Tag Archives: neutral

Between Worlds

Title: Between Worlds

Author: Skip Brittenham

In the forest is an aspen tree said to grant wishes. When Marshall and Mayberry encounter it, they end up in a world full of strange creatures, magic, and danger. Can they survive?

This was stuffed with all the things I usually enjoy, but maybe because of that I never connected much with anything. It was too much, too fast. Or perhaps I just didn’t feel enough of a connection to the characters or the world to really care about what happened to either.

The illustrations are easily the best part. Every few chapters another full page color illustration showcasing a nearby scene. The pictures really help to bring some of the strange creatures to life.

The characters are generic. Mayberry is the “too cool for the country” new girl, and Marshall is the dork with no self-confidence. Both of them are outcasts, and pretty much the other’s only friend. They feel similar enough in the prose that I had a hard time telling them apart; other than surface details it felt like most of what one of them did the other could’ve done and it wouldn’t have made a difference.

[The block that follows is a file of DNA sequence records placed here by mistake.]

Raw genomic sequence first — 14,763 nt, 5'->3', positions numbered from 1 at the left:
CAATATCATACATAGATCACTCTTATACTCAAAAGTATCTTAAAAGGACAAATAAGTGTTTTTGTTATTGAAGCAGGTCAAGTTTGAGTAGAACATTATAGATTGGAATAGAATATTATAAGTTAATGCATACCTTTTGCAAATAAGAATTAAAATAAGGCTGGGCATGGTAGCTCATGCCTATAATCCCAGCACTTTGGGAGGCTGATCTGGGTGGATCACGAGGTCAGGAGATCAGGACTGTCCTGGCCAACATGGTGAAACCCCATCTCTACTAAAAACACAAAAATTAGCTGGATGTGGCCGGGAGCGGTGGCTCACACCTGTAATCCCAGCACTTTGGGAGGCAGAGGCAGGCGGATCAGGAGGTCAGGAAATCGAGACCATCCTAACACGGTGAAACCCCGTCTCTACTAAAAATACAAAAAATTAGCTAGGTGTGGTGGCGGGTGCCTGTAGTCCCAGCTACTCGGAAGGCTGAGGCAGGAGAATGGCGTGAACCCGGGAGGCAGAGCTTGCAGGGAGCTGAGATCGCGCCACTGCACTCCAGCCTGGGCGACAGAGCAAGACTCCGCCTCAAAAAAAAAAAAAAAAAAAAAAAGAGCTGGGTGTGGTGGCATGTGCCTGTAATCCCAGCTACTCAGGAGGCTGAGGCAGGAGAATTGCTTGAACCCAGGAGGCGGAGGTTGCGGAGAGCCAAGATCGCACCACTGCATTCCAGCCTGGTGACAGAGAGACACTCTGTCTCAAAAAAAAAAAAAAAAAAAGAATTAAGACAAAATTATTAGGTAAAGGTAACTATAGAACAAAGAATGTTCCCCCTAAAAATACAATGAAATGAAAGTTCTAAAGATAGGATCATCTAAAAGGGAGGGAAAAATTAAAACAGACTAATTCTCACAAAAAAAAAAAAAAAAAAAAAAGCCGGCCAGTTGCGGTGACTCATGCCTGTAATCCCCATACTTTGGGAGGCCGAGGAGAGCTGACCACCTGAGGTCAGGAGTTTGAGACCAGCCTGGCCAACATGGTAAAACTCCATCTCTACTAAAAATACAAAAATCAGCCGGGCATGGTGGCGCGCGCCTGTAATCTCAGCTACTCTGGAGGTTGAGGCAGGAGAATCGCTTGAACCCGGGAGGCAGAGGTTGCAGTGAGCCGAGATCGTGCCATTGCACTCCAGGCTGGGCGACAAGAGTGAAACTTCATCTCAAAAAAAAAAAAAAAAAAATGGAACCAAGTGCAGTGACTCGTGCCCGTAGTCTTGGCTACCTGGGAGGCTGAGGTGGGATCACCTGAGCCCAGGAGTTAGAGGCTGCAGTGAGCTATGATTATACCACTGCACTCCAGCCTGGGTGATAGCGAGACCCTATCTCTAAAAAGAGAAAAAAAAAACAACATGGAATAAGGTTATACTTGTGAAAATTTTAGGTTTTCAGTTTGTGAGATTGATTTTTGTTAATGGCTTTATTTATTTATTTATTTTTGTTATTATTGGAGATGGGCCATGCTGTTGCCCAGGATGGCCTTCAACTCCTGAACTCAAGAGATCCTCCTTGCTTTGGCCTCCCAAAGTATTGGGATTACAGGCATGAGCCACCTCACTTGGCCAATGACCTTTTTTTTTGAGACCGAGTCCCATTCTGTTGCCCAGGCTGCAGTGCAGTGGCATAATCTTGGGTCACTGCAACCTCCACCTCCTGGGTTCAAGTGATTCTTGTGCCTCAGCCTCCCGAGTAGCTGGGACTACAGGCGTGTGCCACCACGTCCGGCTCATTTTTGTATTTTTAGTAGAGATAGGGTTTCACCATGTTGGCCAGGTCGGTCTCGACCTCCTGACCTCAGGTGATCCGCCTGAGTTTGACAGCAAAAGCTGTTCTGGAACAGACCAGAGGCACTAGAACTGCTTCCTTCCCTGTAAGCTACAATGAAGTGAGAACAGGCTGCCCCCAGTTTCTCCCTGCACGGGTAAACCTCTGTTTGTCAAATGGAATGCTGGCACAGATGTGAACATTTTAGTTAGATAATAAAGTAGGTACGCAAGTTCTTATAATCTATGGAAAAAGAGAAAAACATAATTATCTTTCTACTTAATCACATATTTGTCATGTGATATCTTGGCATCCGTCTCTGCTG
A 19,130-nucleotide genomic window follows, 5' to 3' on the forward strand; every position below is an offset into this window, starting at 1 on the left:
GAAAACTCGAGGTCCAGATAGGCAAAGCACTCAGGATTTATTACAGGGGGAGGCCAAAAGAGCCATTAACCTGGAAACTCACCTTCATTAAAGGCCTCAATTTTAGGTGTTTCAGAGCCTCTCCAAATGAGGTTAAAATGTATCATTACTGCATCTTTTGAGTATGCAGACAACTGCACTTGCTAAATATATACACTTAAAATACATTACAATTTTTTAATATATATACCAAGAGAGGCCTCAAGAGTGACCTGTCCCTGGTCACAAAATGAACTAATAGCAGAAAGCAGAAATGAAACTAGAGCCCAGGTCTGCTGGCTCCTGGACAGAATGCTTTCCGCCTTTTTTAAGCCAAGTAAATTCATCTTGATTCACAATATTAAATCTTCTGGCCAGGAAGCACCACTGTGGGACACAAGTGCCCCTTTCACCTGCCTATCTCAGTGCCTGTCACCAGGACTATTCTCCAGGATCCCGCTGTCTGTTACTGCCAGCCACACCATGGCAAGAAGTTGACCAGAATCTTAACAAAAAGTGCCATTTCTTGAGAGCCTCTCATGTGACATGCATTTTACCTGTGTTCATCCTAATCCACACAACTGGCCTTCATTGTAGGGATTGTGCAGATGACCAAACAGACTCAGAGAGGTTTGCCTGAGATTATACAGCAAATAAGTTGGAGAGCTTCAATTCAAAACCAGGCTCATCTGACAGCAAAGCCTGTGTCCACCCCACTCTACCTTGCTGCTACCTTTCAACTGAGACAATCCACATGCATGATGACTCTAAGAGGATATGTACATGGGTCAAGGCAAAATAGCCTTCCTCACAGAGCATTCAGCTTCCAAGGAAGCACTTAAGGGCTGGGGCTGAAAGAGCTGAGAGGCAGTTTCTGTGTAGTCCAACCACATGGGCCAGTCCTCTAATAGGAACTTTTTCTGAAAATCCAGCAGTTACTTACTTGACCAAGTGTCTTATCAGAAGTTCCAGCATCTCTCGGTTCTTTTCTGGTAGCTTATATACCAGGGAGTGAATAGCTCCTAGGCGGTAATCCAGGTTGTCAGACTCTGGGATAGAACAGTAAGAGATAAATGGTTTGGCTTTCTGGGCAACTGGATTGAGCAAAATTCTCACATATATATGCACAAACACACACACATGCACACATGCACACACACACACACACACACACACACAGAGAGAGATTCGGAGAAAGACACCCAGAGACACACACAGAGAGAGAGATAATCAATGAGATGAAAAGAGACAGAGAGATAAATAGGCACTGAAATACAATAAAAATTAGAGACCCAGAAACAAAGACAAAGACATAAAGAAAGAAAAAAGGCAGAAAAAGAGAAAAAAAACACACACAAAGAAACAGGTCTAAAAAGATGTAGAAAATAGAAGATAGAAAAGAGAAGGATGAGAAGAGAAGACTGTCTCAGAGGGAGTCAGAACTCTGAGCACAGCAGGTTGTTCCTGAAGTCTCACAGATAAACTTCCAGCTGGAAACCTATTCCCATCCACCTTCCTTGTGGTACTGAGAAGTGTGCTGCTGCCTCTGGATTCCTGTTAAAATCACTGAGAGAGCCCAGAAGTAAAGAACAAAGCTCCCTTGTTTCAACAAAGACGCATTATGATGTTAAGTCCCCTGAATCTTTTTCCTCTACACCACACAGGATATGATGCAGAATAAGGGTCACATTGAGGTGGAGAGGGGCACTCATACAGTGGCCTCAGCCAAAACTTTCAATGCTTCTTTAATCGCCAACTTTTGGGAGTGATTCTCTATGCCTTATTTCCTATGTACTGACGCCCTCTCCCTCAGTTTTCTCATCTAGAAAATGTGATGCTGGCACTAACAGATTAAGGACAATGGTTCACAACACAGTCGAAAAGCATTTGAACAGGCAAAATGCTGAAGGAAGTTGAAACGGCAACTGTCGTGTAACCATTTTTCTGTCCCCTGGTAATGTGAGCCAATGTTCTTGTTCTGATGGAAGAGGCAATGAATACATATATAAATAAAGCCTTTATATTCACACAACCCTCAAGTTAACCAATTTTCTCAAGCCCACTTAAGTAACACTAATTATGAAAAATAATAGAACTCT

And the fantasy world would have been better if we didn’t have Marshall and Mayberry mastering magic in the space of a week. There’s no attempt made to explain what magic is or how it works, which I could live with if it didn’t feel so haphazard. These kids have never seen magic before, but after only a week they can do complicated magical tricks like lighting multiple sticks on fire at the same time or calling up gigantic waves from nowhere? And all it takes is chanting a few words and twisting your fingers a certain way?

Same with the familiars just showing up and instantly being best friends, because the prose doesn’t have time to be anything but bare-bones. We have multiple intelligent races, there’s some kind of war going on, here’s a magical weapon that’s the source of all magical weapons, etc. And then the way the book ties up it doesn’t feel like it wants a sequel, so whatever this world is and whatever relation it has to ours doesn’t seem to matter either.